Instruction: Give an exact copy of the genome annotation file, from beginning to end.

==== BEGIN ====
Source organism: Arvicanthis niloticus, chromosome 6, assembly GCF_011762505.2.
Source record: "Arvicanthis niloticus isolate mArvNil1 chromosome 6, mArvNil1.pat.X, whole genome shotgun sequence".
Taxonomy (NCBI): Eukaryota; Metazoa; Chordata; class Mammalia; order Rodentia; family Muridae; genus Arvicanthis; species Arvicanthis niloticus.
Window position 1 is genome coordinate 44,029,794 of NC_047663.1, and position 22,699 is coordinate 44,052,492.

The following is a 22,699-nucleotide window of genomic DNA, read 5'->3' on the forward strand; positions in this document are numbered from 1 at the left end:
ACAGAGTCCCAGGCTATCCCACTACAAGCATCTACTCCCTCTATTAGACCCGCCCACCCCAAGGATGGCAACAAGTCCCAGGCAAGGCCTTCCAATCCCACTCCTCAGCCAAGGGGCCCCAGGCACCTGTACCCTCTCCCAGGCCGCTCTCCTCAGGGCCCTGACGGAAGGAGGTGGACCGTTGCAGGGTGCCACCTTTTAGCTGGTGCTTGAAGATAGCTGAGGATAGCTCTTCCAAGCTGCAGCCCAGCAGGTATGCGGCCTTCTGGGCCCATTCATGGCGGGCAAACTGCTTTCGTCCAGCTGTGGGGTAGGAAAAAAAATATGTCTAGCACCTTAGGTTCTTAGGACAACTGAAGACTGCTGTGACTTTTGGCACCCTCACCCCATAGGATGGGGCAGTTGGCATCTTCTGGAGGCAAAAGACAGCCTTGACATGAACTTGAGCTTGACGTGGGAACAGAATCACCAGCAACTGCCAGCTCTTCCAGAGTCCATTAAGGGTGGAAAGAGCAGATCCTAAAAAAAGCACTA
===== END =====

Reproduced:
Source organism: Arvicanthis niloticus, chromosome 6, assembly GCF_011762505.2.
Source record: "Arvicanthis niloticus isolate mArvNil1 chromosome 6, mArvNil1.pat.X, whole genome shotgun sequence".
Taxonomy (NCBI): Eukaryota; Metazoa; Chordata; class Mammalia; order Rodentia; family Muridae; genus Arvicanthis; species Arvicanthis niloticus.
Window position 1 is genome coordinate 44,029,794 of NC_047663.1, and position 22,699 is coordinate 44,052,492.

The following is a 22,699-nucleotide window of genomic DNA, read 5'->3' on the forward strand; positions in this document are numbered from 1 at the left end:
ACAGAGTCCCAGGCTATCCCACTACAAGCATCTACTCCCTCTATTAGACCCGCCCACCCCAAGGATGGCAACAAGTCCCAGGCAAGGCCTTCCAATCCCACTCCTCAGCCAAGGGGCCCCAGGCACCTGTACCCTCTCCCAGGCCGCTCTCCTCAGGGCCCTGACGGAAGGAGGTGGACCGTTGCAGGGTGCCACCTTTTAGCTGGTGCTTGAAGATAGCTGAGGATAGCTCTTCCAAGCTGCAGCCCAGCAGGTATGCGGCCTTCTGGGCCCATTCATGGCGGGCAAACTGCTTTCGTCCAGCTGTGGGGTAGGAAAAAAAATATGTCTAGCACCTTAGGTTCTTAGGACAACTGAAGACTGCTGTGACTTTTGGCACCCTCACCCCATAGGATGGGGCAGTTGGCATCTTCTGGAGGCAAAAGACAGCCTTGACATGAACTTGAGCTTGACGTGGGAACAGAATCACCAGCAACTGCCAGCTCTTCCAGAGTCCATTAAGGGTGGAAAGAGCAGATCCTAAAAAAAGCACTA